MHC class I expression and CD8+ T-cell infiltration in three different cases of metastatic melanoma. A and B, a sample with focal expression of MHC class I (W6/32) scored as 2+ (A) and focal CD8+ T-cell infiltration (B) with corresponding areas of strong (▸▸▸), moderate (▸▸), and negative (▸) MHC class I expression/CD8+ T-cell infiltration. C and D, a sample with homogeneous MHC class I expression, 3+ (C) and CD8+ T-cell infiltration, 3+ (D). E and F, a sample with a total loss of MHC class I expression (E) and no intratumoral CD8+ T-cell infiltrates (F). Original magnification, ×100 (A and B), ×600 (C and D), and ×400 (E and F).

Figure 1.

MHC class I expression and CD8+ T-cell infiltration in three different cases of metastatic melanoma. A and B, a sample with focal expression of MHC class I (W6/32) scored as 2+ (A) and focal CD8+ T-cell infiltration (B) with corresponding areas of strong (▸▸▸), moderate (▸▸), and negative (▸) MHC class I expression/CD8+ T-cell infiltration. C and D, a sample with homogeneous MHC class I expression, 3+ (C) and CD8+ T-cell infiltration, 3+ (D). E and F, a sample with a total loss of MHC class I expression (E) and no intratumoral CD8+ T-cell infiltrates (F). Original magnification, ×100 (A and B), ×600 (C and D), and ×400 (E and F).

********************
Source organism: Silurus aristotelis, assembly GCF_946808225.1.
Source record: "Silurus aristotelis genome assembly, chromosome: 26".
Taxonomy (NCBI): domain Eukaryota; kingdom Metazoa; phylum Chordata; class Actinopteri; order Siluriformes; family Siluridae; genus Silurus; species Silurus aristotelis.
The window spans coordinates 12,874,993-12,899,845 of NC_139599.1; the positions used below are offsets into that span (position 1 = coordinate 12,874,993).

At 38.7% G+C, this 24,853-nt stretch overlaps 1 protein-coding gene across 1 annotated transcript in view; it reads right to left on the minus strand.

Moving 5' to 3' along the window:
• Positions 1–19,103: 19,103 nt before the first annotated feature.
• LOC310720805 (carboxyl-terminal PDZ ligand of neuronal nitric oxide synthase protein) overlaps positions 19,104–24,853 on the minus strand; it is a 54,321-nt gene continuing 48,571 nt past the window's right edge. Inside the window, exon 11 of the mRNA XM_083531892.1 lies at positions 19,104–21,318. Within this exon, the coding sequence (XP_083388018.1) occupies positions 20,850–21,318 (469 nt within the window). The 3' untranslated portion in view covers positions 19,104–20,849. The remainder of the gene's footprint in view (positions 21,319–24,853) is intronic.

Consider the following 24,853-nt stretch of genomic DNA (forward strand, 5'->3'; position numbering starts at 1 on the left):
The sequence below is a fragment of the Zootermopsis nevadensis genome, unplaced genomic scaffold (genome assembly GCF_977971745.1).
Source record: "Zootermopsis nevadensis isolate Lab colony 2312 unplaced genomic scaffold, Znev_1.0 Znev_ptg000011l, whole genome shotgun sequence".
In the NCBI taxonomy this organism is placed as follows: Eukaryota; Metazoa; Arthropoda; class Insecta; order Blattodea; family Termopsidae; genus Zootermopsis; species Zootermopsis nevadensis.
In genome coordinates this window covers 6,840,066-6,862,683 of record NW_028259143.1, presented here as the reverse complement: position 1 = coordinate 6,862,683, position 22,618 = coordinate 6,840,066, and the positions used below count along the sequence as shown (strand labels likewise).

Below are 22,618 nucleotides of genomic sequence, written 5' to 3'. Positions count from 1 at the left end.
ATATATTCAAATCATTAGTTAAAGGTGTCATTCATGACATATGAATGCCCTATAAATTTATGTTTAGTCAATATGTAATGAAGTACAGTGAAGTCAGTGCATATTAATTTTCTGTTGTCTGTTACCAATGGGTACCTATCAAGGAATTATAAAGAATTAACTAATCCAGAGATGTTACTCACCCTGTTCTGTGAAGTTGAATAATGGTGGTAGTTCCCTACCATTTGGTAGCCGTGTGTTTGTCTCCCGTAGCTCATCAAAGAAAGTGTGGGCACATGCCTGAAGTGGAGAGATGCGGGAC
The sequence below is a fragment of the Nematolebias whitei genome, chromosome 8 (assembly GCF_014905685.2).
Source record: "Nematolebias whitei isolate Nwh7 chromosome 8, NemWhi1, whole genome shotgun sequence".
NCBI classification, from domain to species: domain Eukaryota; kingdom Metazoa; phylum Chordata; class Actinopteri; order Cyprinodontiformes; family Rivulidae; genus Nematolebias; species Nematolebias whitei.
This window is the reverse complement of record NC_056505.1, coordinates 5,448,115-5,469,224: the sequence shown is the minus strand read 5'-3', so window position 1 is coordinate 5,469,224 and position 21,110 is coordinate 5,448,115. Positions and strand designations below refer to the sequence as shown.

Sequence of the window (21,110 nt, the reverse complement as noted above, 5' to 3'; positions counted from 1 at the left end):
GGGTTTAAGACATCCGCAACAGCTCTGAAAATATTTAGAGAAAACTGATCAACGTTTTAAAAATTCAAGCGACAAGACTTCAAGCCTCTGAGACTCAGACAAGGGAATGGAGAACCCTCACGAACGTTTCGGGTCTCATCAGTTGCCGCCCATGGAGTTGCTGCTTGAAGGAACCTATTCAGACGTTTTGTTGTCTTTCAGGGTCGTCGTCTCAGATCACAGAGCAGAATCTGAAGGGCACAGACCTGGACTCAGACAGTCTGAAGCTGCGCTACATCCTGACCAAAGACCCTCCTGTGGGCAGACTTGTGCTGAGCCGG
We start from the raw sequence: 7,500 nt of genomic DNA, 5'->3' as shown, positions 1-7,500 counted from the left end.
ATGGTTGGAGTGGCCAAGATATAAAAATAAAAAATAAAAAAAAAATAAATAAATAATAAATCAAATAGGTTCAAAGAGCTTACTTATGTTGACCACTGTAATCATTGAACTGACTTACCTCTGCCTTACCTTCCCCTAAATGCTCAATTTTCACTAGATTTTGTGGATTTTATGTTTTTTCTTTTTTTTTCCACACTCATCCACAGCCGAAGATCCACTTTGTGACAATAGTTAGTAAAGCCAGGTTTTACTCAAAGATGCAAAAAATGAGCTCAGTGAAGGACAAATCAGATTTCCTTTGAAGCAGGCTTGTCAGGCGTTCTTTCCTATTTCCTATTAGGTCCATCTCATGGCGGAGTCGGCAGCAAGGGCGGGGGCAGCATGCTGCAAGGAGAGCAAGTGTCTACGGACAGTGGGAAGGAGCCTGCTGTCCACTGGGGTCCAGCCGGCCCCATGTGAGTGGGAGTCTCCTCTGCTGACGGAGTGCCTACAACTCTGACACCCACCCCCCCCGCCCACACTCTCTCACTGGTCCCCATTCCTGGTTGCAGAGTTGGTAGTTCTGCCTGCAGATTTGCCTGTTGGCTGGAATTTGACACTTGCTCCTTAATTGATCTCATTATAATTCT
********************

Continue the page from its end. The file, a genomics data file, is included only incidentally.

Close modal
Table 2.

Correlation between MHC class I expression and CD8+ T-cell infiltration with respect to the variables: positive/negative

n = 122*CD8+ cells presentCD8+ cells absentP
W6/32 negative (n = 33) 30 <0.0001 
W6/32 positive (n = 89) 75 14  
n = 122*CD8+ cells presentCD8+ cells absentP
W6/32 negative (n = 33) 30 <0.0001 
W6/32 positive (n = 89) 75 14  
*

Number of samples evaluable for W6/32 and CD8+ T cells.

Fisher's exact test.

Table 3.

Correlation between MHC class I expression and CD8+ T-cell infiltration with respect to the variables: focal/homogenous

n = 75*Focal CD8+ cell infiltrationHomogenous CD8+ cell infiltrationP
W6/32 focal expression (n = 14) 13 <0.0001 
W6/32 homogenous expression (n = 61) 60  
n = 75*Focal CD8+ cell infiltrationHomogenous CD8+ cell infiltrationP
W6/32 focal expression (n = 14) 13 <0.0001 
W6/32 homogenous expression (n = 61) 60  
*

Number of samples evaluable for W6/32 and CD8+ T cells.

Fisher's exact test.

Table 4.

Correlation between MHC class I expression and CD8+ T-cell infiltration as graded by the scoring system (1+ to 3+)

MHC class I expression (n = 75)*CD8+ T-cell infiltration
1+2+3+
1+ 27 27 
2+ 36 11 23 
3+ 12 
MHC class I expression (n = 75)*CD8+ T-cell infiltration
1+2+3+
1+ 27 27 
2+ 36 11 23 
3+ 12 
*

Number of samples positive for W6/32 and CD8+ T cells.

Growing evidence has supported the view that the immune system may be able to interact with determinants of tumor cells in vivo (15, 16). Mainly the presence of tumor-infiltrating T cells has been shown to correlate with improved patients' clinical outcome (17). In some cases, the specificity of infiltrating CD8+ T cells was directed against cancer-associated antigens expressed by the tumor sample. However, it remains unclear why only some tumors are infiltrated with T cells, and little is known about the relation between tumor-infiltrating T cells and the expression of tumor-associated antigens or MHC molecules.